Dec 12, 2018

Google CEO: Big Tech scrutiny is "here to stay"

Google CEO Sundar Pichai. Photo: Saul Loeb/AFP/Getty Images

The sudden scrutiny and skepticism hitting Google and other Big Tech companies is "here to stay," Google CEO Sundar Pichai told Axios Tuesday after he testified for more than three hours on Capitol Hill.

Why it matters: Pichai has been the least public of the top tech CEOs, and he and Google are beginning an effort to engage more consistently and directly with policymakers

“Tech has a lot of impact and a lot of consequences. And so, I think it’s rightful to be more reflective of how technology is developed. And I think the stakes are higher, the technology is getting more powerful, with the technologies like AI coming up, too. So, I think it’s here to stay, and it’s a good thing, right? I think you want to be thoughtful about how you develop powerful technologies. And I think it’s important that more people than engineers are able to weigh in on these things.”
— Google CEO Sundar Pichai

Like Apple CEO Tim Cook in an "Axios on HBO" interview, Pichai made it clear that tech accepts that new regulation is inevitable and will now try to work with Washington to get the balance right.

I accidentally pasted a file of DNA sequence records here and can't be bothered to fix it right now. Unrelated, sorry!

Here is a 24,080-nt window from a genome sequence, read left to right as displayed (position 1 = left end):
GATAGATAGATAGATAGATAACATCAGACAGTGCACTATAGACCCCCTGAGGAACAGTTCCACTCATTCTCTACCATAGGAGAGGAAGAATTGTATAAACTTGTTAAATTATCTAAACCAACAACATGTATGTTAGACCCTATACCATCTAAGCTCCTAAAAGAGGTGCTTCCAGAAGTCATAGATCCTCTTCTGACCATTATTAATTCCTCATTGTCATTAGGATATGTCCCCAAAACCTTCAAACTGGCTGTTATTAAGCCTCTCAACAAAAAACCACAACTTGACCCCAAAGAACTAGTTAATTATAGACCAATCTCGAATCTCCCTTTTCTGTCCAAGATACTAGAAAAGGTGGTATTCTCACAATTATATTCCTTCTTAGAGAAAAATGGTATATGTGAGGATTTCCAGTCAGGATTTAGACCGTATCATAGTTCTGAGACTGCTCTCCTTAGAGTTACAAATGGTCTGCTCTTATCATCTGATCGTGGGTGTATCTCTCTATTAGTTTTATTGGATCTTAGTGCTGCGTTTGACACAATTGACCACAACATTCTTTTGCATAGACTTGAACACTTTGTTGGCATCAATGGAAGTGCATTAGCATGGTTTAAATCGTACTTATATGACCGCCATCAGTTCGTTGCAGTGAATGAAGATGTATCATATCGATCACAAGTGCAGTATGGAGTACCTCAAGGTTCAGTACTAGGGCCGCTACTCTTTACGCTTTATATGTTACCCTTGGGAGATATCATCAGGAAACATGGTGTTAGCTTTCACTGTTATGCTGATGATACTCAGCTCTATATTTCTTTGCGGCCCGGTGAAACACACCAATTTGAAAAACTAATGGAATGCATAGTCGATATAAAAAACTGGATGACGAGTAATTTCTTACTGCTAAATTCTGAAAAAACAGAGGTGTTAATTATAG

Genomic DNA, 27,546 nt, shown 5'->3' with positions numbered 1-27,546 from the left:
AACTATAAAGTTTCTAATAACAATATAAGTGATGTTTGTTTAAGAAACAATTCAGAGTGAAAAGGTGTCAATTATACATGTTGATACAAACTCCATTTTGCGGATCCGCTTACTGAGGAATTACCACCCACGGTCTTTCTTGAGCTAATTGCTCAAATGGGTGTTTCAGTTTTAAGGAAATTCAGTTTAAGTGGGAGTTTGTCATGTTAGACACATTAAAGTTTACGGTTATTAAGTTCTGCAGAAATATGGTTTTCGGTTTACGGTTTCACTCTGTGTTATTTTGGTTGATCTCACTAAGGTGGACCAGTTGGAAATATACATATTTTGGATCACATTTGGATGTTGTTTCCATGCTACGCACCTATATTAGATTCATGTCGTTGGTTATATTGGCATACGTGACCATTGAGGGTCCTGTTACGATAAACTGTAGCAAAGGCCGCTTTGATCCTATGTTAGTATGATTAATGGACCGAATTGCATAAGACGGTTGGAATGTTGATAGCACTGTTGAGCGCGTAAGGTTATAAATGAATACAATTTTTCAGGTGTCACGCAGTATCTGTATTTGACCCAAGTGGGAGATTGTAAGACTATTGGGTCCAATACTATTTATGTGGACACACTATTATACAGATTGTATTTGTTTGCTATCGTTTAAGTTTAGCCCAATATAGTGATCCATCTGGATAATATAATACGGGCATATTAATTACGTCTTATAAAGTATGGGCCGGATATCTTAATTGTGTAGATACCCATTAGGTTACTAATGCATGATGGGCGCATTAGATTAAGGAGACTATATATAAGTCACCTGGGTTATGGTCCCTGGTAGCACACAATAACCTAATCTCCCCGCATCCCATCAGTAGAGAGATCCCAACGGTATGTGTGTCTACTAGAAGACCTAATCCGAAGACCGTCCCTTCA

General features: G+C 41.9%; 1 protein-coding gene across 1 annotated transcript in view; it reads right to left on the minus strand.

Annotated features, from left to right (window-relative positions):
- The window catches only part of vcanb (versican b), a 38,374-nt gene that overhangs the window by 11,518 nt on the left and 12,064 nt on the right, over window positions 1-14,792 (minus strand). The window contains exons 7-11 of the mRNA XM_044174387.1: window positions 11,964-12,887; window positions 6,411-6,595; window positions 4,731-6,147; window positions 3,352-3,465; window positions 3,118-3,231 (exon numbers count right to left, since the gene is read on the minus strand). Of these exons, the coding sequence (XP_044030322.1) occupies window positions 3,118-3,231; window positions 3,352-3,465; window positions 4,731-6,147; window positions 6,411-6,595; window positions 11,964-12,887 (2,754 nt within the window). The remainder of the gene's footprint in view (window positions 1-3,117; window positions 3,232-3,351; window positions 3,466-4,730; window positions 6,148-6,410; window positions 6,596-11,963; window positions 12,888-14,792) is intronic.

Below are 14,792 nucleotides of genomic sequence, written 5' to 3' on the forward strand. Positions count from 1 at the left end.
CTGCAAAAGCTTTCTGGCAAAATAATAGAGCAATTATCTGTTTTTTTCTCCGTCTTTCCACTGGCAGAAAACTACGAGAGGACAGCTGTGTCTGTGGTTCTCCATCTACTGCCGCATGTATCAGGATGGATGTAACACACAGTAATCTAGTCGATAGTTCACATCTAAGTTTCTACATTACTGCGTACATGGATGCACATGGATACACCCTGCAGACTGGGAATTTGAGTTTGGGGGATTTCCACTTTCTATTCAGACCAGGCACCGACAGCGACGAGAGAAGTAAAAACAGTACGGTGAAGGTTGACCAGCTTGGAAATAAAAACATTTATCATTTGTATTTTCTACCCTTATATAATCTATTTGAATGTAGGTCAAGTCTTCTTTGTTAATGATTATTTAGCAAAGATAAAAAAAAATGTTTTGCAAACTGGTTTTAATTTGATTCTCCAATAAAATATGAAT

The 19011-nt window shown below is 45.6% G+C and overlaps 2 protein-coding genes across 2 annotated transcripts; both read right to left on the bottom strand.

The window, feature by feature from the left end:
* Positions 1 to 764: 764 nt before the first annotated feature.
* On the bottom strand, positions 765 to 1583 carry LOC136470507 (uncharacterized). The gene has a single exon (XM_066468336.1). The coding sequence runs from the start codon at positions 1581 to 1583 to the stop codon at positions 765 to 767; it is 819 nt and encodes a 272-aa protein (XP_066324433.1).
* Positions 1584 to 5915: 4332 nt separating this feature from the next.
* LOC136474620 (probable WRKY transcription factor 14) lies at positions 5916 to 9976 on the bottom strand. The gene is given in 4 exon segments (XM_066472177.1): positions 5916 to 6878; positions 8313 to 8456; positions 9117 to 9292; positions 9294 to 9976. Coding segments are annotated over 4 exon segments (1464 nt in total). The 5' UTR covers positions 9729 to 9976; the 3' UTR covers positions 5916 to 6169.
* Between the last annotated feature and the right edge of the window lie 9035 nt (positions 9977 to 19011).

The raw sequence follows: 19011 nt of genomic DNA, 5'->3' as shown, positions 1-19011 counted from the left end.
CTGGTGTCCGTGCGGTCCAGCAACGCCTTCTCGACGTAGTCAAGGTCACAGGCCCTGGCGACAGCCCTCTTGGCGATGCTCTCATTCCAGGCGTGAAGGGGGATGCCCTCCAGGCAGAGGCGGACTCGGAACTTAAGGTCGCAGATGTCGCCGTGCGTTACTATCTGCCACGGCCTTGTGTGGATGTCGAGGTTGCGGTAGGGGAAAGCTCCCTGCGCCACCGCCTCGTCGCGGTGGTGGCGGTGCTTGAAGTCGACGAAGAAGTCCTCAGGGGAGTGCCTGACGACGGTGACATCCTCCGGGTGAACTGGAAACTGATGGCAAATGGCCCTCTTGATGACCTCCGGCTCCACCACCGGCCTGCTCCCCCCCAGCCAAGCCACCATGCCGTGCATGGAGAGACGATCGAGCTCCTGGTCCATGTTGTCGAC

Pichai spoke with Axios after lawmakers grilled him on perceived search bias and consumer data abuses. In the interview, Pichai said he recognized that more conversations need to happen between Mountain View and Washington. “There needs to be deeper, different engagement than what happens today,” he said.

  • Pichai said that he views these sorts of cultural backlashes as moving in cycles, so Big Tech’s troubles may abate one day. Meanwhile, he said he hopes that “we don’t lose that sense of optimism we have about technology.”
  • “But I think a broader scrutiny of technology at a high level, I think, is actually important,” he said. “I personally have always felt so.”

Pichai reiterated Google’s support for “thoughtful” privacy regulation and said the company is exploring instances in which certain user settings would default away from collecting the data that fuels the company’s ad-targeting machine. Instead, consumers would have to opt in to that data collection in some instances.

  • “I think privacy is an area where you have constantly evolving user expectations,” he said. “I think, as a company, we have grown a lot. … I think people may legitimately have questions saying, ‘I do want a different construct.’”
  • He declined to say which default settings the company might change. (He said the team might say to him: "Sundar, that was a stupid idea.") But he said that location data is one area it is working to simplify settings for users. “We understand location is in the fabric of everything,” he said.
  • The catch: Google’s data trove is what makes its tools so useful for consumers. Location data, for instance, is how Google knows what language to translate when you travel to another country. When Google gets it wrong, “people are very upset at us,” he said. “We are trying to respond to user needs.”

Concerns about AI's power and potentially negative consequences are legitimate, he said. Still, the development of powerful technologies such as AI is inevitable, and it’s essential to keep up with the progress being made in these areas by bad actors.